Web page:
Person reading book with a cup of tea.
A low level of literacy isn’t the same as not being able to read. It is about accessing information in a way that allows a person to participate in society and the economy.
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But for numeracy Australia ranked 14th, the UK 17th and the USA 21st.

Adults with low literacy come from different cultural or language backgrounds. Those born in Australia could have low literacy due to various circumstances including:

  • learning difficulties
  • alternative preferences for learning
  • social circumstances that prevent school attendance or lead to many school changes
  • health issues during childhood
  • childhood trauma (including family/domestic violence)
  • a lack of interest or motivation to learn.

What are we doing to improve the issue?

A number of programs are available to train adults in certain skills to increase labour market participation. One example is the government’s Job Trainer Fund that provides free or low-cost courses as part of its economic response to COVID.

There are government programs too that focus on literacy and numeracy skills. They include

While these program are good to have, there is stigma attached to low literacy and this can inhibit help-seeking at all ages.




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Schools are increasingly recognised as the best place to improve the educational outcomes for adults. Early childhood education is especially important as the earlier in life issues are identified, the better the outcomes.

Kindergarten kids listening intently to the teacher as she reads from book.
A good early learning system can help ensure most people learn the literacy skills they need at a young age.
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Still, people with learning difficulties are often experts at hiding their challenges and some people will slip through the school system without their issues being addressed.

Services can be more accessible

The inquiry has received around 100 submissions from a range of organisations and individuals.

A submission from Read Write Now (where I am a tutor) — a West Australian organisation that provides free one on one support for adults in areas such as filling out forms, or reading aloud to their children — notes new arrivals are more likely to seek literacy help than those born in Australia. This is not always a case of demand, but one of stigma around illiteracy.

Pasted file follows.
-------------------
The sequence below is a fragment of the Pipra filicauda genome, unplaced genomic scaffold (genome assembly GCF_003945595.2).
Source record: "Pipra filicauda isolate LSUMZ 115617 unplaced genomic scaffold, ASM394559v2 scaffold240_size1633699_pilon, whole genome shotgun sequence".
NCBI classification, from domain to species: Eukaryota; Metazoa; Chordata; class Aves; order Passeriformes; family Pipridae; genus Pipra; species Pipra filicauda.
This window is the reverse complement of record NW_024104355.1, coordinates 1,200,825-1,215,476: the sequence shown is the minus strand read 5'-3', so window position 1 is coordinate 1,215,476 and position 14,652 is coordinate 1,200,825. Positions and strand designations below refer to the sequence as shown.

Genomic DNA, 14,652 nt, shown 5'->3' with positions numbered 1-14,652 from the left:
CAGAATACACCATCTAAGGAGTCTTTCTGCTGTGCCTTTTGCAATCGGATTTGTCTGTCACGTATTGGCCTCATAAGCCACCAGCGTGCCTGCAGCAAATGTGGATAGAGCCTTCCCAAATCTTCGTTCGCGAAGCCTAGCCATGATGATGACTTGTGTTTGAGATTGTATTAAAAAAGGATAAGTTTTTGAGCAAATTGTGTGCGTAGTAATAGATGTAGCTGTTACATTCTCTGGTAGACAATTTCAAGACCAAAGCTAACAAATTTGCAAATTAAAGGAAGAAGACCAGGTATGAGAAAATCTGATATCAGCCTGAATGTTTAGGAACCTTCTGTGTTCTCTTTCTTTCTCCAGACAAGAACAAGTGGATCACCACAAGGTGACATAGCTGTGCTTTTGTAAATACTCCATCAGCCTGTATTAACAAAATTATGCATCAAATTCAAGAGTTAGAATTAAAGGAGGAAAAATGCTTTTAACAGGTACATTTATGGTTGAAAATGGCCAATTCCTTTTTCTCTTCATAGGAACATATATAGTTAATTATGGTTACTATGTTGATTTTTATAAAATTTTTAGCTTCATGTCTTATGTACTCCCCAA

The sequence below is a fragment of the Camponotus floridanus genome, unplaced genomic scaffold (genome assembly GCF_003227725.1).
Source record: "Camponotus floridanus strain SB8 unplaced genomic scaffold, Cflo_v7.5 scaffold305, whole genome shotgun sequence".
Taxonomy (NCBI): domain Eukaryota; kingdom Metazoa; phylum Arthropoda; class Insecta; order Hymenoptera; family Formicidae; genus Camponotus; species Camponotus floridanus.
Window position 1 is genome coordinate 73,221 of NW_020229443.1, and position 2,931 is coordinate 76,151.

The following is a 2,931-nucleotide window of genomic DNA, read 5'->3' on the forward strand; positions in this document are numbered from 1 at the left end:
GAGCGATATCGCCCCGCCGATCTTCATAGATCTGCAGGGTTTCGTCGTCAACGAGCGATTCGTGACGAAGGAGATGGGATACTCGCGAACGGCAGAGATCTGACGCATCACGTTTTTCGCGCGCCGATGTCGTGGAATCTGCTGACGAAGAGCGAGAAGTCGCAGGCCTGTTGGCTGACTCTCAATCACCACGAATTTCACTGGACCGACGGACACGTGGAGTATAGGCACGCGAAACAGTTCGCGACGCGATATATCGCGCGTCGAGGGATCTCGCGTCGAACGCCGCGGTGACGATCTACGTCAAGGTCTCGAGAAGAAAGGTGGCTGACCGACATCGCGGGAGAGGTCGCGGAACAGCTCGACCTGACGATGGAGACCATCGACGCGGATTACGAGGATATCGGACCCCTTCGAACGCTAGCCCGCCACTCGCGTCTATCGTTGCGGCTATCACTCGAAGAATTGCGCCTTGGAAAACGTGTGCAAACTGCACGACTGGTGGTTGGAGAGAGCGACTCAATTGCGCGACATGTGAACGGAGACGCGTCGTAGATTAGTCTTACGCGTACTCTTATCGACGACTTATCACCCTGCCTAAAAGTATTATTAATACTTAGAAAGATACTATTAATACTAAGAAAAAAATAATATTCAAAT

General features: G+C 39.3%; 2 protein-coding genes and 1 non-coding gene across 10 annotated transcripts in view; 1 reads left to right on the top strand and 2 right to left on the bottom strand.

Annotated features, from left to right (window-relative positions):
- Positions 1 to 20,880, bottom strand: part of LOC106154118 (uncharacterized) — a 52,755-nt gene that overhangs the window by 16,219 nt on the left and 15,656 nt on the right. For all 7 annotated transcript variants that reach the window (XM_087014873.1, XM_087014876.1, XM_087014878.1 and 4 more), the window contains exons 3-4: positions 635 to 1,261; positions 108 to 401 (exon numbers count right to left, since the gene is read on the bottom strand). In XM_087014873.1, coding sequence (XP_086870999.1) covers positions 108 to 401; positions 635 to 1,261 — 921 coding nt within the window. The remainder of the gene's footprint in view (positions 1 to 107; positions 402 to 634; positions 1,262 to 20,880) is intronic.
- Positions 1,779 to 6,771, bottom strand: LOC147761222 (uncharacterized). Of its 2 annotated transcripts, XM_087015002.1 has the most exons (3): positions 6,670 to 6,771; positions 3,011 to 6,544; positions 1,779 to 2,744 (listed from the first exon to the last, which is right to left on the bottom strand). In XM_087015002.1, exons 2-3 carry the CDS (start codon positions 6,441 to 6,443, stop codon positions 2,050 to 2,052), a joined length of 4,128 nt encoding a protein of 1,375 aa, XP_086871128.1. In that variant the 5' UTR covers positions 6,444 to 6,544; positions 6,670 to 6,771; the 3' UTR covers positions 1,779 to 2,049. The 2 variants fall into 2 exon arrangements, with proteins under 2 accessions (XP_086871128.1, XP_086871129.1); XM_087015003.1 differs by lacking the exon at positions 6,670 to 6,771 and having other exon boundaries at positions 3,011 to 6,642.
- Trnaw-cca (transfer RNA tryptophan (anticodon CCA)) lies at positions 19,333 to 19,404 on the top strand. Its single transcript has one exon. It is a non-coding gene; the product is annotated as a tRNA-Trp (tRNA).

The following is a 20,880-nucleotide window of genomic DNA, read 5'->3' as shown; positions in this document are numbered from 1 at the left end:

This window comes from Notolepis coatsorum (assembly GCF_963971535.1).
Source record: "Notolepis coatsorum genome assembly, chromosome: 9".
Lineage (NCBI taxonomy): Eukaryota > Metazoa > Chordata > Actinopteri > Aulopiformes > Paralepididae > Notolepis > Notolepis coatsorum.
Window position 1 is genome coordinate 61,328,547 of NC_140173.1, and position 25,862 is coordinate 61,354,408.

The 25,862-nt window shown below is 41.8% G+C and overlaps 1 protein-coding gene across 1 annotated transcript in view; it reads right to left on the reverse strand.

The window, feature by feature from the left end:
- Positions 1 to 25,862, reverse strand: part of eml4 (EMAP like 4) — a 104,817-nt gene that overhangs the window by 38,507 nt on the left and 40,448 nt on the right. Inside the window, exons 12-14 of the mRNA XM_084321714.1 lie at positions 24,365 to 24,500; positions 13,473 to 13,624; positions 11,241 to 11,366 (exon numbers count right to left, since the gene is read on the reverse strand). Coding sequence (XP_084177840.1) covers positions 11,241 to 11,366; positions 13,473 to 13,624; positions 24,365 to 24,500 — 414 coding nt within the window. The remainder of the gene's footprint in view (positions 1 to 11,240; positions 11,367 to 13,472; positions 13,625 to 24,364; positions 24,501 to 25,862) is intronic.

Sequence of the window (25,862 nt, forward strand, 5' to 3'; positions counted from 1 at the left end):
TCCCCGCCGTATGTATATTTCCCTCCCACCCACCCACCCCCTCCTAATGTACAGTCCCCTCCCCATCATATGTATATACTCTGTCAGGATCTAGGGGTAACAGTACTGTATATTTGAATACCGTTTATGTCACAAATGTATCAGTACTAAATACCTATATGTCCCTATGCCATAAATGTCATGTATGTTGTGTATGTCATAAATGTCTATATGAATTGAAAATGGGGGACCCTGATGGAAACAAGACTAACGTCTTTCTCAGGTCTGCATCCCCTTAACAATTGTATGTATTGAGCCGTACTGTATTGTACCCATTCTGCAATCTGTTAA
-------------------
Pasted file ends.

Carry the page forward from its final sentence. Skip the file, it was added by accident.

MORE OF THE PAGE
Their submission also notes there is little consistency of such services across Australia.

Many of our clients, especially people from Indigenous backgrounds, live a transient lifestyle. We find that often when they move there is no literacy program to link them into at their new location, so they fall out of the system.

A few submissions highlighted the difficulty many adults have filling out forms and navigating government services such as Centrelink. A submission from the NSW Council of Social Service noted the “increased digitisation of government services is a compounding factor”. It points to the need for government agencies to adhere to requirements for plain English and easy access material.

In this, the government can start making changes now.

Our recent analysis of government information on COVID-19 found many documents were written in a way that is inaccessible to struggling readers.




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The problem lies in not only helping to improve adults’ literacy but in making services more accessible, as well as reducing unnecessary hurdles. For instance, in one submission, a woman talks of her husband who is a recent migrant with dyslexia. Although he can speak English well, he struggles with complex writing tasks that prevent him from being able to get the kind of jobs he has the skills to do.

She writes:

he could fulfil a handyman role offered recently by our local council — but only if the job were offered to him. He would not be able to provide a written CV and selection criteria responses during an online application process without significant assistance from me.

Organisations need to be aware of such issues, to not prevent skilled people from doing a job due to the application process alone. We also need to encourage those who need support to access the available services.

The House Employment, Education and Training Committee is continuing to hold public hearings for the inquiry into adult literacy.The Conversation

Cath Ferguson, Senior research fellow, Edith Cowan University

This article is republished from The Conversation under a Creative Commons license. Read the original article.

Easier Reading of Children’s Books on Google Play


The links below are to articles that take a look at how Google has made reading children’s books on Google Play easier.

For more visit:-
https://blog.google/products/google-play/learning-to-read-tools/
https://www.makeuseof.com/read-google-play-books-easily/
https://blog.the-ebook-reader.com/2021/03/03/google-adds-new-reading-tools-for-kids-to-play-books-app/